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copyright ©1999-2003

the lost art of baking bread 
by Kelly Beachell Gasner
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Filled with good cheer now, I turned my ingredients out onto a lightly floured surface. Knead for five minutes till the dough is smooth and elastic, read the recipe. I eagerly began to knead.

And knead.

And my arms began to ache. And I kneaded. I began to sweat. And I kneaded. I began to curse. Still kneading.

Five minutes passed. I wondered if this dough would ever stop sticking to the counter and my hands and become smooth and elastic. I wondered if all those hours in the gym had been for nothing, if a little bit of bread could wear me out like this. I kept kneading.

And eventually, as promised, the dough became smooth and elastic. I rejoiced and left my dough to rise for about an hour and a half, until doubled in size.

Meanwhile, I was confronted with the mess. There were spilled yeast granules on the floor. There were bowls and pans on the stove. There was flour everywhere -- on the floor, on the counters and stove and cabinets, on my clothes, my hands, in my hair. There was flour on the cat's nose, over which he scowled at me indignantly before stomping off for a bath, leaving a trail of floury paw prints on the carpet. I'd thought I would rest while the dough rose -- instead, I began to clean.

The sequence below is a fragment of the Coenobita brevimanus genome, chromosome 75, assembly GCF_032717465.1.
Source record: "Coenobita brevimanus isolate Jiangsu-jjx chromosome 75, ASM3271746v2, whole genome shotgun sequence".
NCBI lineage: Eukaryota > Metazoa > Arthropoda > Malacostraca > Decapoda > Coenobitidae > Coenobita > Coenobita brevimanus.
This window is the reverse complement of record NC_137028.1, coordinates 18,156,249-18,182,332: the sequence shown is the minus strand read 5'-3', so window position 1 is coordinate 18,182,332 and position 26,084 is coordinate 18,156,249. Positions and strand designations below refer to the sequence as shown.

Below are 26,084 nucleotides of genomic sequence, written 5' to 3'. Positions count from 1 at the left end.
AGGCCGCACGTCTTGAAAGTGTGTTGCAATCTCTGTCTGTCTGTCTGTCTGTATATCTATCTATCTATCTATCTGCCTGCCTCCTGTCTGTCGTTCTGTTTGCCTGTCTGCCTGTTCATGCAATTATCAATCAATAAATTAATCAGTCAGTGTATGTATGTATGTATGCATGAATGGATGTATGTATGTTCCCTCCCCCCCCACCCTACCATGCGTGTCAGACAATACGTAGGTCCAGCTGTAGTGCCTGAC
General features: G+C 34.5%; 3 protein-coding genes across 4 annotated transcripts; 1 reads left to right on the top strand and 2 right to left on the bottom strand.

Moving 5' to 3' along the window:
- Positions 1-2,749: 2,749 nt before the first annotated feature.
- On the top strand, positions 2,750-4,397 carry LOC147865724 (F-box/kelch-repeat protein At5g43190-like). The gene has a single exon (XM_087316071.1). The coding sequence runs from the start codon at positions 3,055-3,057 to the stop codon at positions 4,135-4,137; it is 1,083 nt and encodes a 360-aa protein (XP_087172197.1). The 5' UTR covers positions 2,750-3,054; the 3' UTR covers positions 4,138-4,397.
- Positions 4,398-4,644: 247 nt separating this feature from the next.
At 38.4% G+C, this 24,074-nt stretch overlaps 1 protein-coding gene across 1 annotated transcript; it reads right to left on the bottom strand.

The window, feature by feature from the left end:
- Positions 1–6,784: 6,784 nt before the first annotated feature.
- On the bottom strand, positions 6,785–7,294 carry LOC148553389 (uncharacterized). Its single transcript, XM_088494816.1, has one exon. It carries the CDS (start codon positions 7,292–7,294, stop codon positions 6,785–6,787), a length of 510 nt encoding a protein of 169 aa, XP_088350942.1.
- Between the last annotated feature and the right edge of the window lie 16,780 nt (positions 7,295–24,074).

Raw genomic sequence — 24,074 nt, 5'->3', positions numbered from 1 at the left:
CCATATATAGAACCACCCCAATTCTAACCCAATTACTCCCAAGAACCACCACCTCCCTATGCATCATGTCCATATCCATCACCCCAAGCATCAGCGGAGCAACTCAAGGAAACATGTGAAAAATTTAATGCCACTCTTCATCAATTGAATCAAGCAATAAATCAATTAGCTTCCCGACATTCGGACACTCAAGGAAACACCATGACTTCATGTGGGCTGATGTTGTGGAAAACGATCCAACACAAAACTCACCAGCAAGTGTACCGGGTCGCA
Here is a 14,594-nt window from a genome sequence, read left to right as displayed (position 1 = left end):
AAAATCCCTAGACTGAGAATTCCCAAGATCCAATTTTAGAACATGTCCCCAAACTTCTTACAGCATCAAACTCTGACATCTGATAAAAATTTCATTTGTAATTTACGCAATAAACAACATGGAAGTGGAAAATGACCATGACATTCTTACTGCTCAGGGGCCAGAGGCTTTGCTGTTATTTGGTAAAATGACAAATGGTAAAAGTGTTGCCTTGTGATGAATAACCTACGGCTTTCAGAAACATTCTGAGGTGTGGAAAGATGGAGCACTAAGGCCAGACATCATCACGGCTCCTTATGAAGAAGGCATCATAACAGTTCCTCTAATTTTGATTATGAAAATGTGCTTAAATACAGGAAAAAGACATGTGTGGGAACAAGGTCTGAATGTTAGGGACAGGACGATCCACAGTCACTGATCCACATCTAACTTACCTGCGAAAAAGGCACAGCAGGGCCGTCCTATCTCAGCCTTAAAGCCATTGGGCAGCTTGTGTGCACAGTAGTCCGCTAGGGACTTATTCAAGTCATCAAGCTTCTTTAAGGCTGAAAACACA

After an hour and a half, I retrieved the dough -- but it hadn't doubled in size. It seemed to have hardly risen at all. Well, I thought, maybe "double" is an exaggeration. I proceeded with the recipe, turning the dough out onto my cleaned-up and refloured surface.

Punch it down, the recipe said. I studied the ball of dough. Really? Punch it? I punched my fist down into the dough and it sank under the pressure with a surprising puff of air. To my astonishment, the dough had become warm as the yeast did its thing, and now felt very vital and alive. I punched until I was sure all the air was removed from the dough, and then divided it into two sections, rolling each out into 14 inch ropes. It was time to make the braid.

My neighbor's Swiss Braid is beautiful, golden and glossy. The instructions seemed easy: make a cross, fold the top end over, fold the remaining end over, fold the rope under the…wait, no, fold the bottom over the third…what?...no, the top under the bottom over the…

I began cursing again.

Soon I abandoned the notion of the braid altogether, simply twisting the two lengths of dough around each other. Now that the dough had taken on a loaf shape (albeit not the one I set out to make), I covered it up, and left it to rise again for forty minutes, and tackled the new mess. The cat, I noticed, was now keeping a safe distance. After forty minutes, the dough still didn't seem to have increased in size at all, but there was no giving up now. I slid the bread into the oven and hoped for the best.

Thirty minutes later, I opened the oven door with my heart in my throat. Would all this have been worth it? Had I discovered the secrets to homemade happiness?

The loaf was golden brown and smelled heavenly. Though flatter than my neighbor's nicely puffed braid, it still had all the dense, chewy texture of her more expert creation. I tore into the bread, spread it with real butter, and was moved.

wander on for more bread baking tips...

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